The crowd inside the National Guard Armory at the Minneapolis-St.Paul airport looks kind of bleary-eyed. The 20 or so Minnesota Guardsmen have just returned home from a year in Afghanistan. They arrived just the night before, and not all are eager to be here.
But they've come anyway, along with their spouses and parents. It's Day One of their reintegration program.
"Morning everybody," Chaplain Maj. John Morris says cheerily to the group. A few nod back. Others stare straight ahead, bracing for what will be two days of lectures, presentations and warnings.
In most of the country, the rule for National Guard members returning from war zones is to leave them alone for at least three months, while providing space and quiet time so they can reconnect with their families, their jobs, their communities. But here in Minnesota, the men and women back from war are expected to show up for these seminars immediately, and then return at 30-, 60- and 90-day intervals.
Maj. Gen. Larry Shellito is the father of the program, which works hard to address the emotional toll of returning from a war zone but also covers how to obtain federal benefits.
"We owe them," he said of the Guardsmen. "This country owes them to make sure that we can give them that box of tools to help them reintegrate and be successful." Leaving soldiers to their own devices for the first three months of their return, he believes, courts disaster.
"The ones that we just turn loose on society to fend for themselves," said Shellito, "those are the ones that I'm worried about because I don't know what support mechanisms they have."
Statistics indicate these battle-hardened veterans need all the help they can get. A groundbreaking study on the mental health of returning troops released this week indicates that fully one-third of those who served in Iraq during the first year of the war sought mental health services upon leaving the fighting. The war's succeeding years have been, if anything, more intense.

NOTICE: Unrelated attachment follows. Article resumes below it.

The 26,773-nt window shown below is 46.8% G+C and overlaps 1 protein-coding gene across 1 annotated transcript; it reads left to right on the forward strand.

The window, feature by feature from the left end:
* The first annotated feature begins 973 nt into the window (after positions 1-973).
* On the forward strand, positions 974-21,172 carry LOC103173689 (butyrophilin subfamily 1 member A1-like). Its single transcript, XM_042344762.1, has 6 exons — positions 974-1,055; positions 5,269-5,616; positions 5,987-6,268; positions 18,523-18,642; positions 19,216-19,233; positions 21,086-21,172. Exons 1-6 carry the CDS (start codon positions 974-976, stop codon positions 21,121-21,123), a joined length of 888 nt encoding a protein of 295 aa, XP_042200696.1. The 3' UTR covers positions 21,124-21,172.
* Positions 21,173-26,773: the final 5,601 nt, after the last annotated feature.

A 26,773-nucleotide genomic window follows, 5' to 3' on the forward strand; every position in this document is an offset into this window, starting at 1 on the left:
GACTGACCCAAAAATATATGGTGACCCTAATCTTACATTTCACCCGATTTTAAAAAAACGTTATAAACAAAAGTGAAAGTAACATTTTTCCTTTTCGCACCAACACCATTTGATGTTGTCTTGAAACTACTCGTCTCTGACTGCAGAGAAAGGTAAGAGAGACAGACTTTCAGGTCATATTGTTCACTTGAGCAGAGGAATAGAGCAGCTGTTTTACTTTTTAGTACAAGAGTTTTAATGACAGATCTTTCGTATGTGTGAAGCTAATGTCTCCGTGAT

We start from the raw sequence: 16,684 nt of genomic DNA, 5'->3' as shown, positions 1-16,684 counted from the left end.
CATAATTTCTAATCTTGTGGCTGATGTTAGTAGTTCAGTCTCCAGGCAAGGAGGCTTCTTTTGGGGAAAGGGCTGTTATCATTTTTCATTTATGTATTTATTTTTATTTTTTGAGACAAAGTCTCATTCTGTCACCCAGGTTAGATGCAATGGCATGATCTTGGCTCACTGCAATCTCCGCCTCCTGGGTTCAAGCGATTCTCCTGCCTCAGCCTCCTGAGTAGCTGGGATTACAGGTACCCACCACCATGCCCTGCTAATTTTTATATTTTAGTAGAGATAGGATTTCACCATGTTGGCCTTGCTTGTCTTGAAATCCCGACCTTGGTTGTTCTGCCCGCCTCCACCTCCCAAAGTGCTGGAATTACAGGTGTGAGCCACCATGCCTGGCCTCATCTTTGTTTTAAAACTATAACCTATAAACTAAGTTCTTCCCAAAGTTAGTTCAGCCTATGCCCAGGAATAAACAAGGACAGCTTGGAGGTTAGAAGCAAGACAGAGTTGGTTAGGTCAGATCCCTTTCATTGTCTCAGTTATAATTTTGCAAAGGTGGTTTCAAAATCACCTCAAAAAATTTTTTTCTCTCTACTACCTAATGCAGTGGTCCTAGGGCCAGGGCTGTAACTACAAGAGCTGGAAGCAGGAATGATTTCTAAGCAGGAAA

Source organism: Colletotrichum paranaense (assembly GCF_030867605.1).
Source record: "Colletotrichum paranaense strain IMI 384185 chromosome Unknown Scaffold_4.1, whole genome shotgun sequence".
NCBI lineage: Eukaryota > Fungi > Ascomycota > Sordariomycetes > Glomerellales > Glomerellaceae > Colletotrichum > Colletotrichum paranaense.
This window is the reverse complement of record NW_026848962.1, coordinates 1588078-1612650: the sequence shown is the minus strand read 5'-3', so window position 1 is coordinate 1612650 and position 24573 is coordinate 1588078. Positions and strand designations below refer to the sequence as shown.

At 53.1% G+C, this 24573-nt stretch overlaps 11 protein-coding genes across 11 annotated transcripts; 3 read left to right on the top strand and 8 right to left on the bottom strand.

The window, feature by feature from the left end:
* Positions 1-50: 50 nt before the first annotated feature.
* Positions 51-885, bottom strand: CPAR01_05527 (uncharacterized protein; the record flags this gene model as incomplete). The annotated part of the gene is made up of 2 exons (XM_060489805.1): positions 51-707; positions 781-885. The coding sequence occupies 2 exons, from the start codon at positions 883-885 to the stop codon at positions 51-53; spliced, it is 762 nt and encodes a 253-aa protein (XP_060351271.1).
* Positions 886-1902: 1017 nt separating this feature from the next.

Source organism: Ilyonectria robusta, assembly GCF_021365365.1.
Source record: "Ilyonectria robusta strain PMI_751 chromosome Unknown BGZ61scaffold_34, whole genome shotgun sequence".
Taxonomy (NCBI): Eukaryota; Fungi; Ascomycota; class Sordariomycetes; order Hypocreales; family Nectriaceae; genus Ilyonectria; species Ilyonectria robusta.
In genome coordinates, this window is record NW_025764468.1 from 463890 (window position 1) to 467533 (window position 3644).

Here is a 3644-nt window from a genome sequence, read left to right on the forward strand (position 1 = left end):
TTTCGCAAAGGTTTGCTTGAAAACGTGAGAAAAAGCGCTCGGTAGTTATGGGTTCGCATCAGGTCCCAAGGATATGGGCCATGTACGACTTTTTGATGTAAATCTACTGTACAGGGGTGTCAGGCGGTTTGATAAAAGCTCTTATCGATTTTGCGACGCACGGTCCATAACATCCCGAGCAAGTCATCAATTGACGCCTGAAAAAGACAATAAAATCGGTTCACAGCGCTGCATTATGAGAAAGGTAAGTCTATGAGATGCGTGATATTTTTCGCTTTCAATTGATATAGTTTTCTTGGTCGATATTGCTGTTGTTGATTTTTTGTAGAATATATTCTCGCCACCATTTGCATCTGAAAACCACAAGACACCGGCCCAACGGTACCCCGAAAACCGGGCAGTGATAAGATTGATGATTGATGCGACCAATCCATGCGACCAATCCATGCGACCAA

Published in the Journal of the American Medical Association, the study opens a window on the enormous psychological and emotional toll the conflict has taken on the men and women who are doing the fighting.
Incidents of drug use, gambling, sleepless nights, spousal abuse, crying spells or flashbacks to the battlefield are all on the rise among returning troops.
At the Guard armory in Cloquet, not far from Duluth, Sgt. Jason Brekke spoke of a concern that befalls many a vet who's had to run the gantlet of improvised explosive devices, or IEDs.
"My third day home," Brekke said in an interview, "I seen a bag on the side of the road and I about wanted to jump out of the car because instantly you're thinking roadside bomb."
Sgt. Joseph Seppa said loneliness was an issue. "You know, you're used to being around several hundred soldiers all the time and you come back and now all of a sudden you're alone. It's a little bit different. It's hard to loosen up and relax and actually realize that you're home."
Back at the armory in Minneapolis, a bullish Guard member in uniform clears his throat and speaks.
"What you're about to go into is no different than a combat zone," said Sgt. Ron "Keith" Huff. "I'm telling you it's harder and more dangerous here." Huff should know. He's been struggling with re-entry for more than a year since returning from Iraq.